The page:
How do you pitch a freelance story to a site or a magazine? Here is some quick advice for those who may be new to pitching.

  1. Write the pitch in an email. Do not attach a file. An attachment makes it harder for the editor. Editors are busy people and get a lot of email. Also, editors hate email. I don’t think it’s possible to overestimate how much they hate it. I mean, we all hate it, but editors definitely hate it. My point is that in my mental model of the editorial mind, email is bad, but email with attachments is worse. I can’t say I have verified this theory in real-life conversations with editors but I do live “as if” it were true.
  2. 500 words max. 250 or 300 is preferable.
  3. Three short paragraphs will do it. First paragraph: Hi, I’m so and so, and I have an idea I think would work well for you. Second paragraph: Here is the idea, briefly, and here is why I am the appropriate person to write it. Third paragraph: I’m happy to tell you more if the idea intrigues you. A bit more about me: [links to clips, or in the absence of clips, a tiny bio]. (After I posted this, I asked for editors to weigh in on Twitter, and a few made this important point: these three paragraphs should convey that you’ve read the publication you’re pitching and that you know what sorts of stories they need. The pitch has to be tailored to them. Editors don’t like it if they sense that the idea is generic and could be pitched anywhere. As an editor from Slate put it, the pitch should “include a real sense that you understand how the piece would fit into MY magazine and not some other magazine.”)
  4. When I was first starting out, people told me that it might take editors a week or two to decide on my pitch, so I should wait for a while to hear back. I don’t think this is right or true or good. If the industry really worked like this it would make everyone crazy. My impression (again, from my mental model of the editorial mind, perhaps hilariously incorrect, but always evolving) is that editors decide within minutes or even seconds whether they are going to assign your piece. Any additional time that elapses between the moment they read your pitch and the moment they reply is due to other factors (workload, conflict avoidance, dread of having to write yet another freaking email, etc.) If the story is going to happen, if you have triggered any sort of excitement or curiosity, you’ll hear back from the editor almost immediately. So this is maybe the most important thing I can tell you: If you don’t get a response within a day or two, move on. Pitch someone else, or pitch a different idea. Don’t mope, don’t take it personally, don’t waste time. (O.K., so several editors with excellent reputations told me on Twitter that following up once is fine, because they sometimes miss the first email due to busyness or email load — see rule #1 — so I am maybe being too harsh on this point. I still think the principle of moving on quickly is a good one.)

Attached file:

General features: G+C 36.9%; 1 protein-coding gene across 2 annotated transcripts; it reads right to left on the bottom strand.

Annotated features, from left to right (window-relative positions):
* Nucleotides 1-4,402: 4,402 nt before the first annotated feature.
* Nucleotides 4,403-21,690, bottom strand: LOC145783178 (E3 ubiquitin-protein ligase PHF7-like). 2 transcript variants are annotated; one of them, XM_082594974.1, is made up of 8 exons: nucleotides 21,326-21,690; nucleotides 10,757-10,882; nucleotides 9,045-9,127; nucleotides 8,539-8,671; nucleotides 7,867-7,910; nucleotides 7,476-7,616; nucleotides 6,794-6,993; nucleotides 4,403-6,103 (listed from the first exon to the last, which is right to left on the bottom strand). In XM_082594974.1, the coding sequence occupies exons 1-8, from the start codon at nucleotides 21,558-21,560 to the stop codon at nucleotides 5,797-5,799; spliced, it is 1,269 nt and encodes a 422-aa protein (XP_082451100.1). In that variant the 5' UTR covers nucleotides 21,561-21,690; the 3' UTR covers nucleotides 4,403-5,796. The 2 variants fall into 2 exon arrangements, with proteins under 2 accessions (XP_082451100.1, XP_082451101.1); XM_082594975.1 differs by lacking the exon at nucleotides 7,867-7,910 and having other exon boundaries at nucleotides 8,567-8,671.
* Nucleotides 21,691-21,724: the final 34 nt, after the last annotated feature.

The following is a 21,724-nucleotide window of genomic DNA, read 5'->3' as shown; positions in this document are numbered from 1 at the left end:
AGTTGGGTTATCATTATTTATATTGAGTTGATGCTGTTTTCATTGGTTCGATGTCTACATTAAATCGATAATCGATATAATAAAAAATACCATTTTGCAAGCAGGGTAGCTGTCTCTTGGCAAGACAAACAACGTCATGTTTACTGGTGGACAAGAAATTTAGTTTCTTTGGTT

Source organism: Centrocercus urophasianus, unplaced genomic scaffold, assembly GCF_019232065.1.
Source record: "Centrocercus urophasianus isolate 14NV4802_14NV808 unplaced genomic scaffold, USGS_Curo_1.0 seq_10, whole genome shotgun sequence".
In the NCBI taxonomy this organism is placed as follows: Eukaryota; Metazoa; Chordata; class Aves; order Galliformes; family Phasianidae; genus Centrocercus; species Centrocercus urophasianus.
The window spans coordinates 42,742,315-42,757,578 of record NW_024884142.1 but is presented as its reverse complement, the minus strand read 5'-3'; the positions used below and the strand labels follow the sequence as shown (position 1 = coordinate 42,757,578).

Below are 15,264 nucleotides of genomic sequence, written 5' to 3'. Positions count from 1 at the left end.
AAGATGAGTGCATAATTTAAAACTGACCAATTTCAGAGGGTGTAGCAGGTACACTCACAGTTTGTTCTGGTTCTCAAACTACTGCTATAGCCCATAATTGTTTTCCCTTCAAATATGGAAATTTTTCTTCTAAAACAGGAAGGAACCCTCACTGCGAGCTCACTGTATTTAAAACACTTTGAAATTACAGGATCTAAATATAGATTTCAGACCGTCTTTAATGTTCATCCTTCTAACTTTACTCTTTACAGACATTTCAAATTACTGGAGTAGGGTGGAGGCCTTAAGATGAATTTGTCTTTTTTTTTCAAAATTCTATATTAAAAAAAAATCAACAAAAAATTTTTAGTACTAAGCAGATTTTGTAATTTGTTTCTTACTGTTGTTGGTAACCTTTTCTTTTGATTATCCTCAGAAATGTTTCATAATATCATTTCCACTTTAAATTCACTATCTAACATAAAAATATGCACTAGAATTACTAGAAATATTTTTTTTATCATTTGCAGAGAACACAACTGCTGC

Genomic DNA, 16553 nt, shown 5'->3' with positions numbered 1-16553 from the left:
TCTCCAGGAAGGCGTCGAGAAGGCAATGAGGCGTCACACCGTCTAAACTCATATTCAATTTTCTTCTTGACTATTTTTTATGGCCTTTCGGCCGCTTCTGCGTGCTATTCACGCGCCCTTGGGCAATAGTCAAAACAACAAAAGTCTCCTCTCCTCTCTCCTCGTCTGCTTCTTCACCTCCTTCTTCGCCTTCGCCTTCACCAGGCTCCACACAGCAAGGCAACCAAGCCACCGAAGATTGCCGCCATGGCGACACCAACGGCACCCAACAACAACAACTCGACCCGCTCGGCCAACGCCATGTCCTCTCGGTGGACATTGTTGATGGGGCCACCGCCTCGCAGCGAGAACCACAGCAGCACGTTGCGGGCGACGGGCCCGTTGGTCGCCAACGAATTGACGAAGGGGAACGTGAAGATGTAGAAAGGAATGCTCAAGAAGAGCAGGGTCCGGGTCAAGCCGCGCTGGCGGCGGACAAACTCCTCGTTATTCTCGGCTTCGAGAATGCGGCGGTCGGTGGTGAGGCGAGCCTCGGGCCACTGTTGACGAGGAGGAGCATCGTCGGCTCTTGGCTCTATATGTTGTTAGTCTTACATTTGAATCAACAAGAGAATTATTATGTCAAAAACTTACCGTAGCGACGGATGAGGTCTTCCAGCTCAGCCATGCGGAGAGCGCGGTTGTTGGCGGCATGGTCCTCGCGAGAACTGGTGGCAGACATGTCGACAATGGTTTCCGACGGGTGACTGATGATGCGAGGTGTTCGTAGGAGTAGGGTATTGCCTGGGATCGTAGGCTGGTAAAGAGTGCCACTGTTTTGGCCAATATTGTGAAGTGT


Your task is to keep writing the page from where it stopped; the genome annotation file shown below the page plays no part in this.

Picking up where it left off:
5. The world of publishing/media/whatever can be arbitrary and frustrating but at base it is a creative business that needs new voices and good writing. It cannot exist without these things. It must have them. So there is room built into it, by definition. And the vast majority of editors I’ve met are bright earnest people with good hearts. Stay optimistic.
  6. You can do it.

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Working on a book for Dey Street / HarperCollins about U.S. women codebreakers in the world wars.

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